I'm working on a crude circuit simulator with the goal of implementing PAL encoding and decoding, so that I can experiment with generating images that look like video transmissions.

In the simulation engine, a circuit consists of circuit elements with input and output ports that express a voltage level as a double. Output ports are connected by wires to input ports of other elements. At each timestep, the sources (elements with no inputs) propagate their output values to other elements, which are evaluated once they have all inputs ready, repeating until every element has been visited. Feedback is handled using special feedback elements that act like wires but with a one timestep delay.

A simple flashing LED circuit is defined as follows:

var circuit = new Circuit();
// add a 5V power source
var power = circuit.AddElement(new VoltageSourceDC(5.0));
// add a 1Hz 50% duty cycle square wave oscillator
var clock = circuit.AddElement(new SquareOscillator(1.0, 0.5));
// add an LED
var led = circuit.AddElement(new LED());

// wire the power source output to the clock level input.
circuit.AddWire(new Wire(power.Output, clock.Level));
// wire the clock output to the LED
circuit.AddWire(new Wire(clock.Output, led.Input));

I have implemented a fair number of circuit elements, including a sine oscillator, VCO, comparator, logic gates, D flip-flop, 2:1 mux, and a charge pump. Using these elements, I have created a PLL.

The schematic diagram for the PLL looks like this:

PLL schematic

Vref is the reference waveform being locked against. In this scenario it is a square wave. The D flip-flops act as a phase detector, identifying which rising edge appears first. If both flip-flops are high, the reset signal is asserted via feedback on the next timestep. The charge pump only acts when either HI or LO are asserted, not both. The charge pump simply increases its output voltage or decreases it depending on which signal is asserted, otherwise it holds steady. The charge pump's dV/dt is configured at time of creation.

The output of the charge pump is fed through a feedback element to the input of the VCO. The feedback element could instead be placed in the feedback path after the comparator, but that seems to produce less stable results. The VCO's output is then compared against Vcmp, which is Vdd/2, to turn it into a square wave for Vout.

This mostly works:

Screenshot of waveforms

Vpump initially oscillates beyond the target frequency, but then it settles and keep the VCO output locked very closely in phase and frequency. This is what I expected to see - the frequency ramps up to "catch up" with the phase of the reference, then slows down to match the frequency.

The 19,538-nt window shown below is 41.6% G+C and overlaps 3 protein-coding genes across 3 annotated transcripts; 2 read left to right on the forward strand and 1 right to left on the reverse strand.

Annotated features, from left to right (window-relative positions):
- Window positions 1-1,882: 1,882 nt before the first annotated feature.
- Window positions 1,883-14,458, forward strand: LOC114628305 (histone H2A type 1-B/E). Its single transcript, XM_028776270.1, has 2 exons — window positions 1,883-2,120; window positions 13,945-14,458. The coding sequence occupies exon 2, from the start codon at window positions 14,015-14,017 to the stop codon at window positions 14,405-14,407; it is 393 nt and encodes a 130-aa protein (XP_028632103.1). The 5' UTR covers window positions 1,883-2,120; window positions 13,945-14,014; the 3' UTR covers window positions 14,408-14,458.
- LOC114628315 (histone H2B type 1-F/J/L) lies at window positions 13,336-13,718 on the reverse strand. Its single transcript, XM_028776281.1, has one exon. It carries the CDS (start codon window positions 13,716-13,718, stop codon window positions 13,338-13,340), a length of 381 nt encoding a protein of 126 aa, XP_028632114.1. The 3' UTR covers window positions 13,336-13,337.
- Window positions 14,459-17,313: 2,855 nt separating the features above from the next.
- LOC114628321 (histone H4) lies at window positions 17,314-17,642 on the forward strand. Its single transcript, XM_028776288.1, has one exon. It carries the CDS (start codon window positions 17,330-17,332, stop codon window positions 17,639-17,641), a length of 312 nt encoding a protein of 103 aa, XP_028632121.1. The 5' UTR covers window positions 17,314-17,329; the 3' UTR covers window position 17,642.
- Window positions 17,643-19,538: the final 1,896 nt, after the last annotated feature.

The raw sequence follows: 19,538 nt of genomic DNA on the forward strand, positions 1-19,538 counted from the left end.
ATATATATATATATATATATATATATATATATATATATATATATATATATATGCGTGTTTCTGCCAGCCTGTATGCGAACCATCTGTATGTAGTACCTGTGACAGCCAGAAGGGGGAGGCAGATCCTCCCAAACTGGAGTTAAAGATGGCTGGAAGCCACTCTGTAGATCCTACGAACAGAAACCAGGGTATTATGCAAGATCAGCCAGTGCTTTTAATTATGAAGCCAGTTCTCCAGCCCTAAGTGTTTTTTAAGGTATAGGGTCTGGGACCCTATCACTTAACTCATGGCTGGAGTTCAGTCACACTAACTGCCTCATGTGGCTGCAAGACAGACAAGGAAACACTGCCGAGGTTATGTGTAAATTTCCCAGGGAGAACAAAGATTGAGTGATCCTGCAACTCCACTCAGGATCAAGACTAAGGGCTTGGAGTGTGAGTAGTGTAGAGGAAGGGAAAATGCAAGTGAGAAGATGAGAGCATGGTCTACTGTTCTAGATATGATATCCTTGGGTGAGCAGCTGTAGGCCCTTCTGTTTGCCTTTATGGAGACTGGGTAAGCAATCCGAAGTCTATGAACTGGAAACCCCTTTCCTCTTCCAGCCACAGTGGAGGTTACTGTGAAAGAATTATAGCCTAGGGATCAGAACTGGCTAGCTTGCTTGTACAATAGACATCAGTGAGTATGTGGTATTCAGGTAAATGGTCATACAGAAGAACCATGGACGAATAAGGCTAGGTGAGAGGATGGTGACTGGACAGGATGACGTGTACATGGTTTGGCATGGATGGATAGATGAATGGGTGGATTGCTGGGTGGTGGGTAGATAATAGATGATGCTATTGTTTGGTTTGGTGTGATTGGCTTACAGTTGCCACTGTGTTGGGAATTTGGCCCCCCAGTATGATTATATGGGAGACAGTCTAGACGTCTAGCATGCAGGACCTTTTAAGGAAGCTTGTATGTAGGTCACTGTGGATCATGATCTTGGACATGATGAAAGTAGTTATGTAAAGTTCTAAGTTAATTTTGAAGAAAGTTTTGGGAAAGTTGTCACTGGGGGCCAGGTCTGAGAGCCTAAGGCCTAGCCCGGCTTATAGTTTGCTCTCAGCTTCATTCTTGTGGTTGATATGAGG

Zooming in a bit, we can see the phase error being very small with UP/DOWN mostly being asserted simultaneously:

Close-up of waveforms

Unfortunately, this does not hold over long periods of time, and the charge pump voltage begins to oscillate:

Oscillation of the charge pump voltage

Over longer times the oscillation reaches a peak and then locks again, repeating over and over. Changing the charge pump dV/dt has a major effect on this.

Twice the dV/dt

The timestep is small in comparison with the signal frequencies, and there is little behavioural change between 10us and 1us steps.

Why is this occurring? What should I do to fix it?


1 Answer 1


I found the answer. I built the same circuit in a simulator and watched its behaviour. The critical missing piece was the behaviour of the signal being fed into the VCO.

Circuit diagram

I had modelled the charge pump as a floating point value that increased when UP was set, and decreased when DOWN was set, at a predefined rate (dV/dt), or doing nothing when neither or both signals were set. This is close to what happened in my original circuit, which omitted the resistor in series with the charge pump capacitor. I found that changing the input frequency easily led to oscillation of the PLL, meaning it never locked. You can see this for yourself by closing the bypass switch and changing the frequency from 3.5kHz to 2.0kHz - it'll oscillate forever.

However, if you look at the pump voltage signal at the bottom right, with the bypass switch open (and therefore with the resistor in place) it does not exhibit a simple smooth curve. Instead, it has discontinuities. This occurs because the resistor forms a voltage divider with the Rds(on) of a FET when either UP or DOWN is asserted, leading to a brief "spike" in the signal instead of a perfectly smooth curve.

This turns out to be critical. If the signal going into the VCO is limited to the dV/dt of the charge pump, the PLL generates an output signal that approaches the input signal with the correct phase, but the wrong frequency. It then tries to correct the frequency, but it can only do so relatively slowly due to the dV/dt limit. By the time the frequency is correct, the phase is not, and the oscillation continues until both frequency and phase happen to align by chance. This is what creates the repetitive behaviour I saw before.

By applying small discontinuities to the VCO input during the UP and DOWN pulses, the VCO can more quickly correct its output frequency once the phases converge.

In my simulation, I modelled this as a pair of voltage dividers that are enabled when UP or DOWN are asserted. The result is significantly more stable.

Simulation output


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